Countryside

Ethiopia is a large country with a huge variation in the countryside. Björn had the privilege to travel to all the regions and took these pictures
between 1982 – 89. The place names are those used then. There is a map at the end from the National Atlas of Ethiopia, printed in January 1988.

WP Ethiopia General 01

There are many places with very dramatic views. This is near Debre Birhan, Shewa region, on the road from Addis Ababa to Dese.

WP Ethiopia General 150

A man selling wool caps at Debre Berhan, high in the mountains where it can be very cold.

. WP Ethiopia General 03

On the road between Bahir Dar and Gonder, Gonder region.

WP Ethiopia General 06

Near the Blue Nile Gorge, Shewa region.

WP Ethiopia General 07

On the road between Harer and Dire Dawa, Harerge region.

WP Ethiopia General 04

Shewa region, along the Ambo road towards Nekemte in Welega region.

WP Ethiopia General 05

Between Jima and Mizan Teferi, Kefa region.

WP Ethiopia General 07a

Towards Bale Mountains National Park and Robe, Bale region.

WP Ethiopia General 08

Bale Mountains National Park, Bale region, is over 2000 sq km in area and has peaks over 4000 meters over sea level.

WP Ethiopia General 61

Bale Mountains National Park one of the highest incidences of animal endemicity of any terrestrial habitat in the world (wikipedia).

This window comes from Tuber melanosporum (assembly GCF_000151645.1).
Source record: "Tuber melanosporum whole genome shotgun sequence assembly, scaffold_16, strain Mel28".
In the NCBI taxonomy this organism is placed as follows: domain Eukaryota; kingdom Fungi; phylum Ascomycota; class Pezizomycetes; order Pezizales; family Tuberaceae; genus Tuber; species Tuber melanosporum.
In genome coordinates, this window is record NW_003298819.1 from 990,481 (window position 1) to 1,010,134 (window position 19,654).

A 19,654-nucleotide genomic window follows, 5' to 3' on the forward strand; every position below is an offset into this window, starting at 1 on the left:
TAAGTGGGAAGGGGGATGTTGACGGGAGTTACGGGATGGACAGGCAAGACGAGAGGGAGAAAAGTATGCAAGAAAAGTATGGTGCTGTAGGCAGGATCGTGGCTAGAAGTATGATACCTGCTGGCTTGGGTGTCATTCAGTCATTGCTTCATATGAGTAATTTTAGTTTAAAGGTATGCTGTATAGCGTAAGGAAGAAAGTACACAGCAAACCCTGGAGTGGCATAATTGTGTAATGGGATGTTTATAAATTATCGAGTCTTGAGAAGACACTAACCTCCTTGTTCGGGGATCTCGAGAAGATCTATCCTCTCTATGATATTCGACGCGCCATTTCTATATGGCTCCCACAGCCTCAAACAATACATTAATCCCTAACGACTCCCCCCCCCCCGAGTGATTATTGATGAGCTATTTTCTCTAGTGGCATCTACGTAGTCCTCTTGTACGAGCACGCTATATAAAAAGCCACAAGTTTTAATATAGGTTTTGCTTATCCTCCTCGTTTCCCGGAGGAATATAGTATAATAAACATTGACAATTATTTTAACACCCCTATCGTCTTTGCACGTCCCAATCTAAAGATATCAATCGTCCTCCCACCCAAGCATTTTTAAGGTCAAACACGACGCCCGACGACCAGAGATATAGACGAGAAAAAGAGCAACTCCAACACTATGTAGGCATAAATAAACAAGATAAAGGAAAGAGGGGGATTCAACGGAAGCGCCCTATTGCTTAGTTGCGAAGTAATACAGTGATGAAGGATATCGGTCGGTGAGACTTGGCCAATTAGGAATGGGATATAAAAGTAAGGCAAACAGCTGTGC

WP Ethiopia General 58

A Simien fox, or Ethiopian wolf, in Bale Mountains National Park. It is endemic to Ethiopia.

WP Ethiopia General 05a

North West of Debre Birhan, Shewa region.

WP Ethiopia General 08a

Danakil Desert, on the road to Asayta, Welo region.

WP Ethiopia General 141

An Afar man in Asayta.

WP Ethiopia General 10

Road construction between Bahir Dahr and Dese, southwest of Lalibela, Welo region. This picture was taken in 1982.

WP Ethiopia General 152

Men on a road in Welo region, near Dese, Welo region.

WP Ethiopia General 29

Communication and transport is difficult in a country with topography like Ethiopia. This is how people traveled.

WP Ethiopia General 30

Horses were common for transport, Arsi region

WP Ethiopia General 27

Both men and women rode horses, Sidamo region

WP Ethiopia General 26

Carrying a patient to a local clinic, Gamo Gofa region.

WP Ethiopia General 25

Carrying a roof to move a house. The Ethiopian government decided that many villages had to be relocated, sometimes a short distance.

WP Ethiopia General 31

Some main roads had tarmac, like this road to Metu, Illubabor region.

WP Ethiopia General 32

There were main roads of gravel, like this road to Robe.

WP Ethiopia General 36

Even if roads had tarmac there could be obstacles that slowed the speed. Road to Dila, Sidamo region.

WP Ethiopia General 37

A common sight – empty trucks transported the trailer like this, for easier driving and reduced fuel consumption.

WP Ethiopia General 34

Some country roads could be difficult because of erosion. Northern Welo region.

WP Ethiopia General 35

It could be difficult to use roads where there were no bridges, like this road south of Arba Minch, Gamo Gofa region.

WP Ethiopia General 39

Transport of goods was mainly by truck. Loading dried cow hides near Debre Markos, Gojam region.

WP Ethiopia General 41

Truck loaded with beer cases.

WP Ethiopia General 33